Columbia International Affairs Online: Working Papers

CIAO DATE: 08/2014

Piracy - threat or nuisance?

Alessandro Schieffler

February 2010

NATO Defense College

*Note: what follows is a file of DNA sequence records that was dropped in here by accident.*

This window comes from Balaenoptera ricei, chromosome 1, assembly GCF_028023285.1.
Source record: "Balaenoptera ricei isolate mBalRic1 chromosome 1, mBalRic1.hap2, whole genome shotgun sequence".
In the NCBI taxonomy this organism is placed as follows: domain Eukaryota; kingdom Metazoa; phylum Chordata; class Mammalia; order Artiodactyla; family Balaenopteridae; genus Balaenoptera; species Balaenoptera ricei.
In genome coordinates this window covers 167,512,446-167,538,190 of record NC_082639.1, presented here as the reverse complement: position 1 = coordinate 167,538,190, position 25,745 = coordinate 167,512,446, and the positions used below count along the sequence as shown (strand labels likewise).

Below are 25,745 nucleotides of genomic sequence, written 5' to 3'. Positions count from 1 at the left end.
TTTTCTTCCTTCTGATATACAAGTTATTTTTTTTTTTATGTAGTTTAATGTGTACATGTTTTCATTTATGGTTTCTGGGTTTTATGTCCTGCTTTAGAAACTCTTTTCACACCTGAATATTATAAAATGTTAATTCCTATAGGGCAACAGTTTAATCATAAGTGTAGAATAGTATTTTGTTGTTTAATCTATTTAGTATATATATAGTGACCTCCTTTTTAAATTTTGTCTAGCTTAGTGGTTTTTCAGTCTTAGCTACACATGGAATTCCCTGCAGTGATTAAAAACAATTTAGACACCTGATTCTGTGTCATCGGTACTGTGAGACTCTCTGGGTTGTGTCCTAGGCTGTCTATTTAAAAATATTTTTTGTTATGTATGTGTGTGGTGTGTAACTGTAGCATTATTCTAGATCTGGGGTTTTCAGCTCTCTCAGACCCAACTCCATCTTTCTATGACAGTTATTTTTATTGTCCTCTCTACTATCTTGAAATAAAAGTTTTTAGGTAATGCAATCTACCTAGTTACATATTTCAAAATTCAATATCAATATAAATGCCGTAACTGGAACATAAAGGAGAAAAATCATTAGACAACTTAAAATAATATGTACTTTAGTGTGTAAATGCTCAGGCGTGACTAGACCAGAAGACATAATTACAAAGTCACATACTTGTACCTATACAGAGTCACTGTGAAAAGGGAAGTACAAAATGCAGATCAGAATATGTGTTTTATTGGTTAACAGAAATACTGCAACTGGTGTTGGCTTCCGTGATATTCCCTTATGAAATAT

Aspate of high-profile hijackings over the New Year and the publication of the 2009 Annual Piracy Report issued by the International Maritime Bureau's Piracy Reporting Centre in mid-January have brought the piracy problem back on stage. Despite the employment of naval forces from the European Union, NATO and various nations in counter-piracy and counter-terrorism missions, the figures for 2009 are alarming: according to reports, from 2008 to 2009 piracy grew by almost 40%. It is not only since pirates captured the Sirius Star, a tanker carrying about 25% of Saudi Arabia's daily oil production, that we have also started to worry about the possible economic damage caused by these piratical activities: about 95% of all world trade is handled by maritime transport, with the shipping business itself accounting for 5% of global GDP. About 50,000 vessels are employed, most of them passing through bottlenecks such as the Gulf of Aden or the Malacca Straits, and therefore are exposed to attacks from ashore. Fears about the high economic cost of piracy seem therefore all too justified.